06 Aug 2019

IRES REIT: Completes landmark Marathon deal

IRES has announced that it has completed the Marathon acquisition, comprising 815 residential units across 16 high-quality developments and costing €285m, a deal that was first announced on 14th June.

This landmark deal for IRES will see it increase its residential portfolio to 3,587 units. 94% of the acquired units are in Dublin, but the deal will see it expand its footprint beyond Dublin for the first time with 50 units being in a single development in Cork. The acquired portfolio currently generates an annualised gross rental income of €14.2m (€1,486 on average per occupied unit per calendar month), and is estimated to be reversionary by approximately 21% (although capturing this reversionary potential will take time given the current rent cap regime). 98% of the units are leased and the remaining 18 units are available for immediate leasing – something that should not take long in the current environment. The portfolio will generate an initial gross yield of c.5.1% growing to c.5.5% by year three (and assuming the lease-up of the vacant units). The acquisition was funded through a successful placing which raised net proceeds of c.€131m and expanded debt facilities, and the deal will be accretive to earnings in its first full year.


IRES has expanded its portfolio 10-fold from its initial seed portfolio through a three-pronged growth strategy of acquisitions, forward-purchase agreements and its own developments.


Irish Economy: Services PMI slips to a three-month low 

The latest AIB Ireland Services PMI release shows that business activity expanded at the slowest pace in three months during July, as external conditions continued to deteriorate. 


The report shows the first reduction in foreign demand since November 2016, with Brexit uncertainty in particular weighing on customer orders. Given this deterioration, we are unsurprised to see that growth in hiring by Irish services firms has slumped to a six-year low. There are indications that margins are under pressure, with a sharp increase in expenses amid higher transport, fuel and staffing costs, while the rate of output charge inflation softened to a three-month low in July.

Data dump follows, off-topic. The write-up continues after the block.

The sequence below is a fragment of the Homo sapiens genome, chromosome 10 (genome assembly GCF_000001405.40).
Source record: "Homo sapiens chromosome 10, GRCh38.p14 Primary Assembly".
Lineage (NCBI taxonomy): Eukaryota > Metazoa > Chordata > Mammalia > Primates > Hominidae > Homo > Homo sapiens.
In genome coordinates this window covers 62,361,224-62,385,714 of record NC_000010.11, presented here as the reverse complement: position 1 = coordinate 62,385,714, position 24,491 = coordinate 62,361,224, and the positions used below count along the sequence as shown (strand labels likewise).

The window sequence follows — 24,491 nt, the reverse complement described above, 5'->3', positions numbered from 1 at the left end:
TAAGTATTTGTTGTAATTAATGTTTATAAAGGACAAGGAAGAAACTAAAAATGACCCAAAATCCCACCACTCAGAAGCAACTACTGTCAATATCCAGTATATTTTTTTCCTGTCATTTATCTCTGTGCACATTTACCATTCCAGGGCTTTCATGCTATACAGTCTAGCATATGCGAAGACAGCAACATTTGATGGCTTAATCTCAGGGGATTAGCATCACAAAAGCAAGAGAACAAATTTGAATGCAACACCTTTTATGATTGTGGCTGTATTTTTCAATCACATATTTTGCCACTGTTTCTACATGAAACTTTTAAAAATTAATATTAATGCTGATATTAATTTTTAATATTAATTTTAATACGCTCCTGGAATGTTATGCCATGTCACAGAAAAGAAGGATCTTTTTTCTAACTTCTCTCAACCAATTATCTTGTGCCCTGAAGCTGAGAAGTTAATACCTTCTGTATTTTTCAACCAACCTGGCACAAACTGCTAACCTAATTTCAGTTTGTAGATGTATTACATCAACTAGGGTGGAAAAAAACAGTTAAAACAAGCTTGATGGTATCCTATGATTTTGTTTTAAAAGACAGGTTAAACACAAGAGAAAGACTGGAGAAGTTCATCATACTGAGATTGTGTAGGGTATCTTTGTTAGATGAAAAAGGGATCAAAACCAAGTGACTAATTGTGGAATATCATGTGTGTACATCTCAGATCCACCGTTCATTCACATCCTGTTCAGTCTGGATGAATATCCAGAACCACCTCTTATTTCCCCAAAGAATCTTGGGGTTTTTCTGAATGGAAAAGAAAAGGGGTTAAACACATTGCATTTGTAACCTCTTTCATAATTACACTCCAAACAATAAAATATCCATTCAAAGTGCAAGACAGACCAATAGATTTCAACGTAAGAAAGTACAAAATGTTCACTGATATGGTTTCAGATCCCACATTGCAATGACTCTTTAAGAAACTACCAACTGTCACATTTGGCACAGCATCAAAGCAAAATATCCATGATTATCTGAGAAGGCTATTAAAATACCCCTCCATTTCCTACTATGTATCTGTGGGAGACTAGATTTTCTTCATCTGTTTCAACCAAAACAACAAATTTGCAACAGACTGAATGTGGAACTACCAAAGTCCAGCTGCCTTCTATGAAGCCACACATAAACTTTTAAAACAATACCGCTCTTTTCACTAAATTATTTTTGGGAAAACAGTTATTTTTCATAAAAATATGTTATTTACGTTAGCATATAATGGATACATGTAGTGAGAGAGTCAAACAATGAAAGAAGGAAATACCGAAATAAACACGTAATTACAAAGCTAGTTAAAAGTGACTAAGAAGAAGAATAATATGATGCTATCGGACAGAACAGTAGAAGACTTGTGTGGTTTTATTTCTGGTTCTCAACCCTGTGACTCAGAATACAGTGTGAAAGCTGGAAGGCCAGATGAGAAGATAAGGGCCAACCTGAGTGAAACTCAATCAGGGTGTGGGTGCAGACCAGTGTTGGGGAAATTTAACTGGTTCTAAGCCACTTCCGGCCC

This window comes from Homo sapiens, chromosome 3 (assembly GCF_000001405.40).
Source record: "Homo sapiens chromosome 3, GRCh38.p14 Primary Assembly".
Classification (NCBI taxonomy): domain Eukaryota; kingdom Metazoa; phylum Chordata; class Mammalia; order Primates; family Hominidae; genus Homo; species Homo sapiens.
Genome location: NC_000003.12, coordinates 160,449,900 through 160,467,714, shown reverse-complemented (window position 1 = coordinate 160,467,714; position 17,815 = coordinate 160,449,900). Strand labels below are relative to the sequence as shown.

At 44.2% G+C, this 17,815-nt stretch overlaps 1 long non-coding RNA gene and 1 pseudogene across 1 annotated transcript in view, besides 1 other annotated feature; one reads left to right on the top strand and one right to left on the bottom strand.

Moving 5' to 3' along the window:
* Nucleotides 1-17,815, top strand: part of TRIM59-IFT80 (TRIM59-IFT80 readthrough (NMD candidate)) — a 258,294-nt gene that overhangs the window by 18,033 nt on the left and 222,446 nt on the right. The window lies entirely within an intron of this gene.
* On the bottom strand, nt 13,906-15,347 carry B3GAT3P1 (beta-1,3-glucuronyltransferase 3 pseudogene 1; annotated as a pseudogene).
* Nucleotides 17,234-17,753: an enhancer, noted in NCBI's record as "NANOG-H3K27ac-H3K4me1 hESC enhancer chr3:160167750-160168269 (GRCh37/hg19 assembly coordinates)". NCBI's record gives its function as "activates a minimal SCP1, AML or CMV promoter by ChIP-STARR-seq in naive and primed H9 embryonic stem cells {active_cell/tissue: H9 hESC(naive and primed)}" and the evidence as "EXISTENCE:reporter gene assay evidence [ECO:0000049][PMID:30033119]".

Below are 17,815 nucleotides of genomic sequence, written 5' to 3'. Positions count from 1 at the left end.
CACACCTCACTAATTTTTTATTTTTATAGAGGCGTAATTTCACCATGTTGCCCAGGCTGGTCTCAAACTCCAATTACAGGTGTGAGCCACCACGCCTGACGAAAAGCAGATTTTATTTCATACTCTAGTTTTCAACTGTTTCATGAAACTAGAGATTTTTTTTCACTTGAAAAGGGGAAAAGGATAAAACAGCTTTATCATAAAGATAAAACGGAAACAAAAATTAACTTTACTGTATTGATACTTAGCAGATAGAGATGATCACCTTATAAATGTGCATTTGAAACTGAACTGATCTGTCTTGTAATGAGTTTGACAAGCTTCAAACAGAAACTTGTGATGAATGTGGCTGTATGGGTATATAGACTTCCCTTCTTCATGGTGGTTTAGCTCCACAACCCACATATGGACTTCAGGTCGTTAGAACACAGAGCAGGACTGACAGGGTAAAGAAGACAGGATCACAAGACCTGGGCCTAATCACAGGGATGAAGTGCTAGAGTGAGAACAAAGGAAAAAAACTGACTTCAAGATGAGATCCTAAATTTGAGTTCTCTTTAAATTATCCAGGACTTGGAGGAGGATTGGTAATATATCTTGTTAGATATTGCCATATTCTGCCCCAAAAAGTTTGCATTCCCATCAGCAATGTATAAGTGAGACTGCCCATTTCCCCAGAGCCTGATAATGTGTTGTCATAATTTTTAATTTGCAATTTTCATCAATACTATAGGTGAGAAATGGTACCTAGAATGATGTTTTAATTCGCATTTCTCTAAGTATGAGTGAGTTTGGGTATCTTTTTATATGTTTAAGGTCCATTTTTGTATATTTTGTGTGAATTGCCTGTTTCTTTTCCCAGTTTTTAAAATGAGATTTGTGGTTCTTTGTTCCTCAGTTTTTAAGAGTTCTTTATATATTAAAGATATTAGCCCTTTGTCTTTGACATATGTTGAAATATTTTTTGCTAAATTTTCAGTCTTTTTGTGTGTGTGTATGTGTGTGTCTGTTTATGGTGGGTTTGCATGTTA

Nonetheless, the headline Services PMI reading of 55.0 in July (versus June’s 56.9) is still consistent with a reasonably good overall picture, although developments across a number of Ireland’s key trading partners do give one a sense that things are likely to get worse before they will get better. Indeed, 43% of panellists are confident of a rise in business activity from present levels in 12 months’ time. 


Taken together with last week’s Manufacturing PMI release, the Composite PMI dropped to 51.8 for July from the previous month’s 54.4 and indicating the slowest increase in business activity since May 2013 (when Ireland was in the EU-IMF Programme). Given Ireland’s hyper-globalised economic model, it is unsurprising that the country is being impacted by adverse developments in the world economy. Conversely, were policymakers to de-escalate Brexit and trade tensions, this should see growth in Irish economic activity shift back into fifth gear. We model headline (GDP) growth of 4.3% in 2019, which represents a sharp moderation on the 2018 outturn of +8.2%. 


Irish Economy: Public finances surprise to the upside in July

The latest Fiscal Monitor from the Department of Finance (DoF), released before the start of the Bank Holiday weekend, reveals a very strong performance in July. 


Tax receipts in July came in at €5.3bn, €239m or 4.7% ahead of profile (target) for the month and 11.1% above year-earlier levels. This outcome was principally driven by ‘beats’ by corporation tax (€269m ahead of profile) and VAT (€125m ahead of profile), which were partly offset by a €142m undershoot in the income tax heading (which the DoF attributes to timing issues, saying this should be reversed when August’s data are published). July’s performance means that year to date receipts, at €32.0bn, are 0.4% ahead of profile, which compares to the 0.5% miss relative to profile that was recorded in H119.